The Ideas Festival had it all. From purposefully awkward publicity stunts like mass ballet lessons on Kurilpa Bridge to communal meals with big cheeses Maggie Beer and Rod Quantock. And of course no state-funded festival would be complete without some turgid rehashing by unfocused discussion about sustainable urban growth and political accountability from our liberal arts-educated friends.
Despite the festival being held over a hurried and jam-packed three days, as always, it was a joy to visit the State Library. The pleasure was heightened by the sheer number of rosy-faced student idealists wearing sloganed tee shirts, tight jeans and hair artfully styled into waves as soft as their Raybans are square. In droves they flocked to the lectures and workshops throughout the library – their youthful enthusiasm knows no bounds when it comes to public discussion. For theirs is a strongly held belief that provision of forums, where ordinary people are able to sit at the altar of a public figure with a doctorate in paleoclimatology and listen to anecdotes from this and other such narrowly defined PhDs, is not purely for entertainment on a Saturday afternoon, but will truly redefine community values.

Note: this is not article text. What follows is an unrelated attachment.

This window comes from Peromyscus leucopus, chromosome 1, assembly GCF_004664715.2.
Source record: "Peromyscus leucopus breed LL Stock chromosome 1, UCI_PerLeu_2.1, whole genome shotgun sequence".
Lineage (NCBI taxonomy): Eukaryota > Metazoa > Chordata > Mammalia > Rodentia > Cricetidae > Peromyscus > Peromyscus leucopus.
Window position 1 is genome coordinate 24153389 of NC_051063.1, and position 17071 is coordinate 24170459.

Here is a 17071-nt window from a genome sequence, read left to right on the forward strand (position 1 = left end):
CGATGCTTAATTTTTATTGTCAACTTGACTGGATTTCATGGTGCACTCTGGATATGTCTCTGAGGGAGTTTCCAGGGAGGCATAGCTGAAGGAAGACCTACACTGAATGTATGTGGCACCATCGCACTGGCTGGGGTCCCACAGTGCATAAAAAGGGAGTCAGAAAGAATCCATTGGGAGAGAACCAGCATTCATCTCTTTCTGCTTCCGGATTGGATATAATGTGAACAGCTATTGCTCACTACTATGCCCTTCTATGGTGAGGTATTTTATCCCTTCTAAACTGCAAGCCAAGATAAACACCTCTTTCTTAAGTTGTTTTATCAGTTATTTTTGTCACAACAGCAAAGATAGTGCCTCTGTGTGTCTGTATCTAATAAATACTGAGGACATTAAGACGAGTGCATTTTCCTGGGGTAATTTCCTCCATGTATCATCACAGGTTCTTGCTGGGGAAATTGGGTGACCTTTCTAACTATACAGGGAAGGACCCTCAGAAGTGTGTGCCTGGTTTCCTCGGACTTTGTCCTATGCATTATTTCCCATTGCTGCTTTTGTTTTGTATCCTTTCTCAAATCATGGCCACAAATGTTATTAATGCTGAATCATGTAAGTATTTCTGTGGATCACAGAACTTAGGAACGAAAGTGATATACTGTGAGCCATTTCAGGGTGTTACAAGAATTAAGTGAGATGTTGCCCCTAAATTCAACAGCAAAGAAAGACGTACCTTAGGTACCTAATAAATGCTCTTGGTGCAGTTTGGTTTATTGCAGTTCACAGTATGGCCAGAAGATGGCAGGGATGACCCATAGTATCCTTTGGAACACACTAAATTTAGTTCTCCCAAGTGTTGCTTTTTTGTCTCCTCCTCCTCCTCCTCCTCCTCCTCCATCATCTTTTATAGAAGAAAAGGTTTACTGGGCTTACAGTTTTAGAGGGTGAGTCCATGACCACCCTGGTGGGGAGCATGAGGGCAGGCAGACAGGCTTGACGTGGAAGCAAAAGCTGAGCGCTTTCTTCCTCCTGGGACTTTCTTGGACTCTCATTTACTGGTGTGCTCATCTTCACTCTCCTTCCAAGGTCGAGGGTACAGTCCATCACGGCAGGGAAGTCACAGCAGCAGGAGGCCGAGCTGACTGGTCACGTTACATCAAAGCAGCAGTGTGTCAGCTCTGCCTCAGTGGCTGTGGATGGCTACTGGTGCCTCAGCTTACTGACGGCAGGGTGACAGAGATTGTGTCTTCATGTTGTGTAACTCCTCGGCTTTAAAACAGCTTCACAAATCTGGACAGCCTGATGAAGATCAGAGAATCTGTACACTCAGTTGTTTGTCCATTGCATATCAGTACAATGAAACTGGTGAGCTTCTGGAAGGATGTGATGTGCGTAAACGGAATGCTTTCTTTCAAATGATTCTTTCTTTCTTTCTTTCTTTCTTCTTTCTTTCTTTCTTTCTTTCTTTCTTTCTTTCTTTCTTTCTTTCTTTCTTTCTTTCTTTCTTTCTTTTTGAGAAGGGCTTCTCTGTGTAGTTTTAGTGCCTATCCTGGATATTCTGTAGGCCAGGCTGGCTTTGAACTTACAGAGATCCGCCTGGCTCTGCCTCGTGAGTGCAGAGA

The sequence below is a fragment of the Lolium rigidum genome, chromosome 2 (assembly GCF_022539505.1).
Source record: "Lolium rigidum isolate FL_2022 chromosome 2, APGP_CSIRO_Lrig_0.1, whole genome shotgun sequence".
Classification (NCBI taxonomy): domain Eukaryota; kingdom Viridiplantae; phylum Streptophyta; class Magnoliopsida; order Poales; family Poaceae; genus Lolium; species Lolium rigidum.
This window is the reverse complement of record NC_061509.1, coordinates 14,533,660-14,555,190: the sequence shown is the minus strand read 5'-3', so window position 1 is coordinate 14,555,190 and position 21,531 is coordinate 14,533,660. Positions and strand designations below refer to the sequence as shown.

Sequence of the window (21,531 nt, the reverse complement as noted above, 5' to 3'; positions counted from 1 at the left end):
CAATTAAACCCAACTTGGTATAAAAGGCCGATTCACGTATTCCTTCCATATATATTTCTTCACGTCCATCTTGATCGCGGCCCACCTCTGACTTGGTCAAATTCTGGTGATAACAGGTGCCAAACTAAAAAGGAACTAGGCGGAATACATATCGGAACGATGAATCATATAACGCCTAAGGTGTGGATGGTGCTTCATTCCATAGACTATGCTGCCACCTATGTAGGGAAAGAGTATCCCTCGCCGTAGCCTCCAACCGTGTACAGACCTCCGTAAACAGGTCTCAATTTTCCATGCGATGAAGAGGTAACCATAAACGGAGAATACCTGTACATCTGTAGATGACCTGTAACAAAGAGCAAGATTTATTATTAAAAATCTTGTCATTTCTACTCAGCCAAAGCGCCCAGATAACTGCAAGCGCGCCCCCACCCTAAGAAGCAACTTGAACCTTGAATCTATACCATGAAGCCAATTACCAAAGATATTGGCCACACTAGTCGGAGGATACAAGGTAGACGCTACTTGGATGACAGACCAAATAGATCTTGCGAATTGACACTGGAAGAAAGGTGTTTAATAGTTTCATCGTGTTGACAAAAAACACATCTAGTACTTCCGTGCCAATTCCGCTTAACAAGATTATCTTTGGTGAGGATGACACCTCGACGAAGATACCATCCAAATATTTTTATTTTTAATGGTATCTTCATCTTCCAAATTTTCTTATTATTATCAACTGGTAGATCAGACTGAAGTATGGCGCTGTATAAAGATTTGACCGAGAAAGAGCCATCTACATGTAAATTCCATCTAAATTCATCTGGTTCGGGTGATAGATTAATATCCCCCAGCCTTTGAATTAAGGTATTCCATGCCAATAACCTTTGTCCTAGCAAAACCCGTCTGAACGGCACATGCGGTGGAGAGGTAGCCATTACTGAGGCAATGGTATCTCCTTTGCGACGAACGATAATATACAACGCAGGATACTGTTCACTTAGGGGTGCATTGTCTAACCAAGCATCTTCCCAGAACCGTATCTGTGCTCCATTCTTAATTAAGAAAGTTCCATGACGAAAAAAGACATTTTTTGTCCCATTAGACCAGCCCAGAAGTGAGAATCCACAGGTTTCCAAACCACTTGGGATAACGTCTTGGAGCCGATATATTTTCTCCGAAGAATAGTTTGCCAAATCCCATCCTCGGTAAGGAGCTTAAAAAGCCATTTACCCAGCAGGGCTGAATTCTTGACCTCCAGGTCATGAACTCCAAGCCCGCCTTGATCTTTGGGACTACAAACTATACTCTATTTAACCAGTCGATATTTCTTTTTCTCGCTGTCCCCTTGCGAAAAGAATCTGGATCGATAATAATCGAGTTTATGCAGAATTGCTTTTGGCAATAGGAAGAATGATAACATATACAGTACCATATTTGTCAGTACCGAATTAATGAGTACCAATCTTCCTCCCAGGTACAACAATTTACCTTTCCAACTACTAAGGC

Does this point to a trend in Generation Y having more faith in dialogue-based change rather than crude action-based protest marches of their parents ?
Not all festival-goers though, were young and good-looking. It was also lovely to see kids and even a few older couples who had wisely brought their own alfoil-wrapped sandwiches to eat by the river. Because the café food in and around the cultural centre is heinously overpriced and often not fit for human consumption.
One gripe worth noting about the administration of the Ideas Festival, was the antiquated method of ticketing. In order to enter ticketed events, one had to pre-book online and print a paper ticket to show at the door. Here’s an Idea for next year . . . how about the festival organisers drag themselves out of 2007 and make provision for etickets on iPhones, or inhouse ticket machines to book on the day or even spontaneous ticketless entrants ?
Brisbanites are not luddites, dudes.